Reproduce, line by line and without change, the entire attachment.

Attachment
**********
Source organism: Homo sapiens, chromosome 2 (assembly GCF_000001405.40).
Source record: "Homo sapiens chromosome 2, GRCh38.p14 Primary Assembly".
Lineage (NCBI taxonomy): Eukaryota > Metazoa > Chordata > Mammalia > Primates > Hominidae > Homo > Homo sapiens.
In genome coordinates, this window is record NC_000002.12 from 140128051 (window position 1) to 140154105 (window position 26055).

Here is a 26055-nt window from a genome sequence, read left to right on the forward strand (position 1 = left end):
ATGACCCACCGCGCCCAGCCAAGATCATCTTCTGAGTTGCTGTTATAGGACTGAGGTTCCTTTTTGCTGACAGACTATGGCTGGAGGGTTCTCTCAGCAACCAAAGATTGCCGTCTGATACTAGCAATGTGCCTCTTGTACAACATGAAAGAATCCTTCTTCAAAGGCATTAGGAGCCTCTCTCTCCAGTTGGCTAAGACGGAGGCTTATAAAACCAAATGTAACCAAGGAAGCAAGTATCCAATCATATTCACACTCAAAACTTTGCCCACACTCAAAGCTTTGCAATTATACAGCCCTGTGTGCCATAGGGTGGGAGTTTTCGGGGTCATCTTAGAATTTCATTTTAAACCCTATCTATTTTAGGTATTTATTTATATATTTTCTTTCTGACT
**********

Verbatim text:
Source organism: Homo sapiens, chromosome 2 (assembly GCF_000001405.40).
Source record: "Homo sapiens chromosome 2, GRCh38.p14 Primary Assembly".
Lineage (NCBI taxonomy): Eukaryota > Metazoa > Chordata > Mammalia > Primates > Hominidae > Homo > Homo sapiens.
In genome coordinates, this window is record NC_000002.12 from 140128051 (window position 1) to 140154105 (window position 26055).

Here is a 26055-nt window from a genome sequence, read left to right on the forward strand (position 1 = left end):
ATGACCCACCGCGCCCAGCCAAGATCATCTTCTGAGTTGCTGTTATAGGACTGAGGTTCCTTTTTGCTGACAGACTATGGCTGGAGGGTTCTCTCAGCAACCAAAGATTGCCGTCTGATACTAGCAATGTGCCTCTTGTACAACATGAAAGAATCCTTCTTCAAAGGCATTAGGAGCCTCTCTCTCCAGTTGGCTAAGACGGAGGCTTATAAAACCAAATGTAACCAAGGAAGCAAGTATCCAATCATATTCACACTCAAAACTTTGCCCACACTCAAAGCTTTGCAATTATACAGCCCTGTGTGCCATAGGGTGGGAGTTTTCGGGGTCATCTTAGAATTTCATTTTAAACCCTATCTATTTTAGGTATTTATTTATATATTTTCTTTCTGACT